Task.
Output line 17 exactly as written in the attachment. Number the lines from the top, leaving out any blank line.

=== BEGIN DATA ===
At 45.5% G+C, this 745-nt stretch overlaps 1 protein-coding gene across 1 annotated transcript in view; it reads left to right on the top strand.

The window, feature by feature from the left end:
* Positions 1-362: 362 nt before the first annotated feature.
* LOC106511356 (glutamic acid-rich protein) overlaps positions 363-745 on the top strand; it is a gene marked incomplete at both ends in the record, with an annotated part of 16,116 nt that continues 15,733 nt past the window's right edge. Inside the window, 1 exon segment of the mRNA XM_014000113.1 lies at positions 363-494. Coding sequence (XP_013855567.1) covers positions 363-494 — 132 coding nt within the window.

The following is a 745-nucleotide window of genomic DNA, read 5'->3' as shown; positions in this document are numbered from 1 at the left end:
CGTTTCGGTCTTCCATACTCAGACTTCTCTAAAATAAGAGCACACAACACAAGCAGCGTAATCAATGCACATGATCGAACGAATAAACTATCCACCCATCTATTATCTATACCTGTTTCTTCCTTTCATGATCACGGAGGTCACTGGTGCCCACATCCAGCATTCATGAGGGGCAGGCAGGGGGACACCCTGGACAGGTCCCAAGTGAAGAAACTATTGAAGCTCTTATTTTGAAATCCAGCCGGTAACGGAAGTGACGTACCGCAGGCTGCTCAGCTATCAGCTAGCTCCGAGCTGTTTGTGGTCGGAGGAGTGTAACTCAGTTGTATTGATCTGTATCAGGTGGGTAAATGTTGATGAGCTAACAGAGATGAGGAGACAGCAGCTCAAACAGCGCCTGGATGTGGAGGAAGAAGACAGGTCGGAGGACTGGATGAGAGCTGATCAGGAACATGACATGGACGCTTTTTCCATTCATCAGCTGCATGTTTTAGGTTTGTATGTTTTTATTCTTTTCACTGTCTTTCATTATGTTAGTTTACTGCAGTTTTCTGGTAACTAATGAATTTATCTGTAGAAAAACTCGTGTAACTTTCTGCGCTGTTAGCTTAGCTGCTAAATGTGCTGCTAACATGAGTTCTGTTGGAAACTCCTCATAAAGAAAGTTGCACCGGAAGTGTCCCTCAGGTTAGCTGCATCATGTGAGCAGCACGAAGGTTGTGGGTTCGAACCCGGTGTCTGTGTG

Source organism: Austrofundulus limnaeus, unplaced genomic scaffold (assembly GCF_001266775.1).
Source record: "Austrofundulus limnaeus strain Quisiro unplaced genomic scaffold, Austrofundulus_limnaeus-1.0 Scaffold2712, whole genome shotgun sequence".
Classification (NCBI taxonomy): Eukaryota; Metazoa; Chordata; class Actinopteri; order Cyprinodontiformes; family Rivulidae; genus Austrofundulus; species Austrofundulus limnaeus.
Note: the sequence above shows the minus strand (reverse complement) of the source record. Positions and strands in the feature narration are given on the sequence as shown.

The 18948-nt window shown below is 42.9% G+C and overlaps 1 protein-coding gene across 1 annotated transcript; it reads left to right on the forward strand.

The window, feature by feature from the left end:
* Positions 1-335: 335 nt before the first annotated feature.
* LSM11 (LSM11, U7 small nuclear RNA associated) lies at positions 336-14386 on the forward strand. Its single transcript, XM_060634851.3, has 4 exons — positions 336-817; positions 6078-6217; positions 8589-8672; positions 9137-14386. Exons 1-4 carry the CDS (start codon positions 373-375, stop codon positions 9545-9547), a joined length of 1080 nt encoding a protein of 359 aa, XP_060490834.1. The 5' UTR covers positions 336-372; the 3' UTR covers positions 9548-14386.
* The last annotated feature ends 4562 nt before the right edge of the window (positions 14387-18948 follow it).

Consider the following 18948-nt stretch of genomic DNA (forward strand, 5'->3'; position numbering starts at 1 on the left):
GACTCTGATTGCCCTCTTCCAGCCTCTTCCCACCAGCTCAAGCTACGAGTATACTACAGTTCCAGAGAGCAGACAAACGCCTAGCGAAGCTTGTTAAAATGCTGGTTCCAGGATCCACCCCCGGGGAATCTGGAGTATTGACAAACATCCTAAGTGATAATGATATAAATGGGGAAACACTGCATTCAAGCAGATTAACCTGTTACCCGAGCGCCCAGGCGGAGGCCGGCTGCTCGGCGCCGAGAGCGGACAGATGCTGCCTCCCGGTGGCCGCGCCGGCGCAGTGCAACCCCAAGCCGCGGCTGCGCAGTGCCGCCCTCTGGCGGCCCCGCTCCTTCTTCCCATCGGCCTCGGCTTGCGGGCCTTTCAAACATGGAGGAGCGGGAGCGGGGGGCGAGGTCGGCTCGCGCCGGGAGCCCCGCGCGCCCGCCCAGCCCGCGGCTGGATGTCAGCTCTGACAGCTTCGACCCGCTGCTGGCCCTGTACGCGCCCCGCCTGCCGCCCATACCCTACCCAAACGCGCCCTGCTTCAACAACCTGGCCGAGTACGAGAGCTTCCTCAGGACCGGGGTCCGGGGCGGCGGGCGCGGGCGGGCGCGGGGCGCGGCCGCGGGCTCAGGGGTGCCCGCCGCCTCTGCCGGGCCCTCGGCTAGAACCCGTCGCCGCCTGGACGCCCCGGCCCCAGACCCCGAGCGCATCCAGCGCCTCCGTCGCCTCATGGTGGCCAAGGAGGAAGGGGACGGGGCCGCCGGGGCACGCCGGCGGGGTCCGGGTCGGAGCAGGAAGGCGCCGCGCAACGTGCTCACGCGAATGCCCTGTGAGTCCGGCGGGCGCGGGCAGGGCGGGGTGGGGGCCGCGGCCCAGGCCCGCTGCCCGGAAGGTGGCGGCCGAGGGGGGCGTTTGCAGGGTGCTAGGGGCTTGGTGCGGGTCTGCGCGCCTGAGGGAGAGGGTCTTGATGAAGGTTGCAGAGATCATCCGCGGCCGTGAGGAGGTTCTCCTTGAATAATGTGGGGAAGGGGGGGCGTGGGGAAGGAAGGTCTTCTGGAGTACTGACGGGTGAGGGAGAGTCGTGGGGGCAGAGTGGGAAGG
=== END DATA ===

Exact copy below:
GACTCTGATTGCCCTCTTCCAGCCTCTTCCCACCAGCTCAAGCTACGAGTATACTACAGTTCCAGAGAGCAGACAAACGCCTAGCGAAGCTTGTTAAAATGCTGGTTCCAGGATCCACCCCCGGGGAATCTGGAGTATTGACAAACATCCTAAGTGATAATGATATAAATGGGGAAACACTGCATTCAAGCAGATTAACCTGTTACCCGAGCGCCCAGGCGGAGGCCGGCTGCTCGGCGCCGAGAGCGGACAGATGCTGCCTCCCGGTGGCCGCGCCGGCGCAGTGCAACCCCAAGCCGCGGCTGCGCAGTGCCGCCCTCTGGCGGCCCCGCTCCTTCTTCCCATCGGCCTCGGCTTGCGGGCCTTTCAAACATGGAGGAGCGGGAGCGGGGGGCGAGGTCGGCTCGCGCCGGGAGCCCCGCGCGCCCGCCCAGCCCGCGGCTGGATGTCAGCTCTGACAGCTTCGACCCGCTGCTGGCCCTGTACGCGCCCCGCCTGCCGCCCATACCCTACCCAAACGCGCCCTGCTTCAACAACCTGGCCGAGTACGAGAGCTTCCTCAGGACCGGGGTCCGGGGCGGCGGGCGCGGGCGGGCGCGGGGCGCGGCCGCGGGCTCAGGGGTGCCCGCCGCCTCTGCCGGGCCCTCGGCTAGAACCCGTCGCCGCCTGGACGCCCCGGCCCCAGACCCCGAGCGCATCCAGCGCCTCCGTCGCCTCATGGTGGCCAAGGAGGAAGGGGACGGGGCCGCCGGGGCACGCCGGCGGGGTCCGGGTCGGAGCAGGAAGGCGCCGCGCAACGTGCTCACGCGAATGCCCTGTGAGTCCGGCGGGCGCGGGCAGGGCGGGGTGGGGGCCGCGGCCCAGGCCCGCTGCCCGGAAGGTGGCGGCCGAGGGGGGCGTTTGCAGGGTGCTAGGGGCTTGGTGCGGGTCTGCGCGCCTGAGGGAGAGGGTCTTGATGAAGGTTGCAGAGATCATCCGCGGCCGTGAGGAGGTTCTCCTTGAATAATGTGGGGAAGGGGGGGCGTGGGGAAGGAAGGTCTTCTGGAGTACTGACGGGTGAGGGAGAGTCGTGGGGGCAGAGTGGGAAGG